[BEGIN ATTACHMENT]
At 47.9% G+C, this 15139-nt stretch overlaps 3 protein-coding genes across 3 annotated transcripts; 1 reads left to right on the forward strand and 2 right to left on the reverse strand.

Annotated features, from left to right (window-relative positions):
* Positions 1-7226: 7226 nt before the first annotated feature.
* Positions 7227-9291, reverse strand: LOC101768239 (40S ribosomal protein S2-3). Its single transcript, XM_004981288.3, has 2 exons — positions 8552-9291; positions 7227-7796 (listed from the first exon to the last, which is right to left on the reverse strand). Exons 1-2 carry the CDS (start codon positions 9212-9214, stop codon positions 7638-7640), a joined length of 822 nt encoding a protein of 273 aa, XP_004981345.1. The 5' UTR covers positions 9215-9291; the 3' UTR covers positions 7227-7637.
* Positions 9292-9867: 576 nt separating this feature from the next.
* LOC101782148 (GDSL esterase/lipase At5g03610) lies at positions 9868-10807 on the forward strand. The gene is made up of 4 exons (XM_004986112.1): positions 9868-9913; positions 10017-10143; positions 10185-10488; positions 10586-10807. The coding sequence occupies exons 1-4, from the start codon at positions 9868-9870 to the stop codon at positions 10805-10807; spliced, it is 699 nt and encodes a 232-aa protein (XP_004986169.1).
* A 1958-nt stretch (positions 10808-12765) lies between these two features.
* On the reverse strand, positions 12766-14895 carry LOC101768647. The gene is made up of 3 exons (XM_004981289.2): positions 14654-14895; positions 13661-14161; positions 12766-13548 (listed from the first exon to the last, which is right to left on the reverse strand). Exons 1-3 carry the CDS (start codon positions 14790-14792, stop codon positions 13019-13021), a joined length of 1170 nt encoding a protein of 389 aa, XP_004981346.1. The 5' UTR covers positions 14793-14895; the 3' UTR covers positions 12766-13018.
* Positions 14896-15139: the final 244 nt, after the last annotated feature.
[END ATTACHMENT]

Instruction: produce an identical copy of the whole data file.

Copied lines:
At 47.9% G+C, this 15139-nt stretch overlaps 3 protein-coding genes across 3 annotated transcripts; 1 reads left to right on the forward strand and 2 right to left on the reverse strand.

Annotated features, from left to right (window-relative positions):
* Positions 1-7226: 7226 nt before the first annotated feature.
* Positions 7227-9291, reverse strand: LOC101768239 (40S ribosomal protein S2-3). Its single transcript, XM_004981288.3, has 2 exons — positions 8552-9291; positions 7227-7796 (listed from the first exon to the last, which is right to left on the reverse strand). Exons 1-2 carry the CDS (start codon positions 9212-9214, stop codon positions 7638-7640), a joined length of 822 nt encoding a protein of 273 aa, XP_004981345.1. The 5' UTR covers positions 9215-9291; the 3' UTR covers positions 7227-7637.
* Positions 9292-9867: 576 nt separating this feature from the next.
* LOC101782148 (GDSL esterase/lipase At5g03610) lies at positions 9868-10807 on the forward strand. The gene is made up of 4 exons (XM_004986112.1): positions 9868-9913; positions 10017-10143; positions 10185-10488; positions 10586-10807. The coding sequence occupies exons 1-4, from the start codon at positions 9868-9870 to the stop codon at positions 10805-10807; spliced, it is 699 nt and encodes a 232-aa protein (XP_004986169.1).
* A 1958-nt stretch (positions 10808-12765) lies between these two features.
* On the reverse strand, positions 12766-14895 carry LOC101768647. The gene is made up of 3 exons (XM_004981289.2): positions 14654-14895; positions 13661-14161; positions 12766-13548 (listed from the first exon to the last, which is right to left on the reverse strand). Exons 1-3 carry the CDS (start codon positions 14790-14792, stop codon positions 13019-13021), a joined length of 1170 nt encoding a protein of 389 aa, XP_004981346.1. The 5' UTR covers positions 14793-14895; the 3' UTR covers positions 12766-13018.
* Positions 14896-15139: the final 244 nt, after the last annotated feature.